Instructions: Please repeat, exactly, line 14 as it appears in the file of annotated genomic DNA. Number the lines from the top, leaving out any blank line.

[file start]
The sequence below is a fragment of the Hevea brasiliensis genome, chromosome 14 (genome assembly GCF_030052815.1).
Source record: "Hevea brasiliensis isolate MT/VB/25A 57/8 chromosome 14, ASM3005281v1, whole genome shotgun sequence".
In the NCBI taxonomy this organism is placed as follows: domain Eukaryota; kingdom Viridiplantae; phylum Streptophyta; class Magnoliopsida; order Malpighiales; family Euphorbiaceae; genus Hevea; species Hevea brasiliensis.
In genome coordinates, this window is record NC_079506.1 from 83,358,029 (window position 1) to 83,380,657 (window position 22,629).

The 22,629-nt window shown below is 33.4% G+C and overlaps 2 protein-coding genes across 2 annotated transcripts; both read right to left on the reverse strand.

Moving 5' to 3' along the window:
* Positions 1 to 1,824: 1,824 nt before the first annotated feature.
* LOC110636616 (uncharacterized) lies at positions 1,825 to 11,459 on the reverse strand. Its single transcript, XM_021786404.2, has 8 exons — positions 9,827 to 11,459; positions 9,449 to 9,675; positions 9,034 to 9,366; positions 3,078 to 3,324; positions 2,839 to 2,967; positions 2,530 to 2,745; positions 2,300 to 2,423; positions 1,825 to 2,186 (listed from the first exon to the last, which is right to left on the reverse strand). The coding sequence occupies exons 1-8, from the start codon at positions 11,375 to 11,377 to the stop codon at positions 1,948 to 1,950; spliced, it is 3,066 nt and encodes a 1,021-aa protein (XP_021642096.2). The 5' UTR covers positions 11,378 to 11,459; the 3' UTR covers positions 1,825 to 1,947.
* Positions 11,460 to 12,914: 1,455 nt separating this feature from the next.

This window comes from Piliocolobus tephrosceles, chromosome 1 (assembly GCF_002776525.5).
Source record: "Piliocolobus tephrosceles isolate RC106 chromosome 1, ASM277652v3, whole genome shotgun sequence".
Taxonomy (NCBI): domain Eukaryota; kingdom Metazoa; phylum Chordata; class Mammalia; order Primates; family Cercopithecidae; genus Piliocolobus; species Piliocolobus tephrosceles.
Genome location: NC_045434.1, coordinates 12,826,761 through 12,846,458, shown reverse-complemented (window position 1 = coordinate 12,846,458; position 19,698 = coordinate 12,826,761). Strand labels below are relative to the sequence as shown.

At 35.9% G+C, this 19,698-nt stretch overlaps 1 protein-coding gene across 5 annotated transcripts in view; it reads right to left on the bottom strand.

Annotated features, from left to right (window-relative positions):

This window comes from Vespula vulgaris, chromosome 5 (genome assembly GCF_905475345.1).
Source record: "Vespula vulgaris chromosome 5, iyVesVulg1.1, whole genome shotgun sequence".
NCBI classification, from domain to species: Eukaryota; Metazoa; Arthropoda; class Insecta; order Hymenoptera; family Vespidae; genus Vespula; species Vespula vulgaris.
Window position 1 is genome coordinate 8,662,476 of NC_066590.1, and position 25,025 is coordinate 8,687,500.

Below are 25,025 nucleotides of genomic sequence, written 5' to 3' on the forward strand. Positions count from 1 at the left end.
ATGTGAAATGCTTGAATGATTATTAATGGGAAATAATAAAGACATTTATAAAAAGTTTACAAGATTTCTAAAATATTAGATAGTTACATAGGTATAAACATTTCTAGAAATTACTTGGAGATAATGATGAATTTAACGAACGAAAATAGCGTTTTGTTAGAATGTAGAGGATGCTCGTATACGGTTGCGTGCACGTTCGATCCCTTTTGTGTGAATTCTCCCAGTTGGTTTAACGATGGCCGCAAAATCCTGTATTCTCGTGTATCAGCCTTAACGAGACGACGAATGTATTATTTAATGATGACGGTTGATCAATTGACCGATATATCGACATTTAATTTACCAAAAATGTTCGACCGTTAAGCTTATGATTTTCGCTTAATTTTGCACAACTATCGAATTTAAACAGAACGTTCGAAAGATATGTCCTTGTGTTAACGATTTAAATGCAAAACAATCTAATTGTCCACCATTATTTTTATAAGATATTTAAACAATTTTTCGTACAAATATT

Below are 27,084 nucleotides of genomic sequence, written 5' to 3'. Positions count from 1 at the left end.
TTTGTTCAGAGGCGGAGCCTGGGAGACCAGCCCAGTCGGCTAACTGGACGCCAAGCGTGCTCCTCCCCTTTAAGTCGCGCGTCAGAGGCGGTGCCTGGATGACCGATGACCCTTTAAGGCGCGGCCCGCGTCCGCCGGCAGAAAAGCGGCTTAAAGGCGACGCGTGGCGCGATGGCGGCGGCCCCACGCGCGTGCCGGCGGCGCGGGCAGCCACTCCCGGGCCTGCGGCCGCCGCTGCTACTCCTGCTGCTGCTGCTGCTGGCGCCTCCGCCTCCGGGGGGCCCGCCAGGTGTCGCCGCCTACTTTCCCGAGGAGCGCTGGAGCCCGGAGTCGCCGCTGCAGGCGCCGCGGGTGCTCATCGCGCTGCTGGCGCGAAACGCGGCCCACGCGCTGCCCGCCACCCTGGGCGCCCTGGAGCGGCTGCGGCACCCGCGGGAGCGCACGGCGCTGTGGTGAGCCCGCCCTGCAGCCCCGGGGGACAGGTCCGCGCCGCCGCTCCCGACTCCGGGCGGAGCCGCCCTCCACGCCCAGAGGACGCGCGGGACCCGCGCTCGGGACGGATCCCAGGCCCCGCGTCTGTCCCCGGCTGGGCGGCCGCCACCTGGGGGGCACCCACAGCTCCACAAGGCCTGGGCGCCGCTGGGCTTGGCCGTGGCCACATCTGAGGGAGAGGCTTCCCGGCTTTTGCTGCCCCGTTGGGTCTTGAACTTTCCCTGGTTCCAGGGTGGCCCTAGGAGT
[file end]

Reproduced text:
At 35.9% G+C, this 19,698-nt stretch overlaps 1 protein-coding gene across 5 annotated transcripts in view; it reads right to left on the bottom strand.